A big problem was space. Everyone recognized that they did not have enough space, but that would not be easy to change. A part of the problem was that as Put-Away personnel put items away, they had to shove them into the space available. That often covered up items, or pushed other items into a different location, making some items hard to find. Not finding an item meant that a supervisor had to take time to look for an item to complete the order, already in a packing station.

Since a Packing Station had many items for many orders in front of a loading door, some complete, and some incomplete, items and orders often got mixed up. This means that packers have to take time to keep orders and items straight. When an order is missing an item, a Supervisor needs to go into the stacks to find it. But, since they have other duties, a particular item & order might have to wait for an hour, or more, before a supervisor can find time to find it. When a Supervisor looks for an item, they often find it in a different inventory location. They pick it, and, deduct it from inventory. The item is delivered to the Pick & Pack Station to complete packing and loading into an LTL If an item cannot be found, then Customer Service has to check with the customer. The customer can approve shipping the order short, or, cancel the order. When an order is canceled, the items in the order that were picked, and possibly packed, must now be returned to stock. More extra work.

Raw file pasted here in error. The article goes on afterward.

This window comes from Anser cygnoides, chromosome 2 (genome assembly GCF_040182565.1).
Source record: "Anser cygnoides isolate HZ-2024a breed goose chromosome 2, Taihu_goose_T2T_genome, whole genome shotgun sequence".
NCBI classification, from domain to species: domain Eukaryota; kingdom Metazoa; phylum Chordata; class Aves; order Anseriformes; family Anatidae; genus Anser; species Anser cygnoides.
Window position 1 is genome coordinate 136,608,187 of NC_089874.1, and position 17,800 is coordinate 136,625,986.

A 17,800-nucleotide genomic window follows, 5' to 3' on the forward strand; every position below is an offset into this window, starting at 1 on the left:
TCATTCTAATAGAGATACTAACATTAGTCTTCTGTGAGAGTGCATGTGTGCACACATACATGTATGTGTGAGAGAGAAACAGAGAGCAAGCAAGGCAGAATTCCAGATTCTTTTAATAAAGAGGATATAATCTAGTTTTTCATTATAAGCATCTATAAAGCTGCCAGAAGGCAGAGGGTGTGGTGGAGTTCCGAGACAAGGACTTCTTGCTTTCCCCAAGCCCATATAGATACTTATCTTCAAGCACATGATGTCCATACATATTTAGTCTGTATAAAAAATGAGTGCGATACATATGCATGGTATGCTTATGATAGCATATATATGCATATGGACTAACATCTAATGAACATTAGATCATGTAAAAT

This slide is the Future State eVSM for the Home Goods Distributor after implementing changes suggested during the Value Stream Map classes. It is much simpler. The suggestions from the employees eliminated a couple of shipment routes. There are now 3 Routes resulting in shipments and 3 Yellow routes. There is still a single Red No-Stock route. Lets look at the Lead Time Chart at the bottom. Now, you can see the shortest route, #1 is loaded into the LTL trailers in less than 4 hours (instead of 10 hours), And you can see the longest route is now just under 6 hours (instead of over 20 hours). The longest route is also simpler. Let’s take a look at a summary of improvements.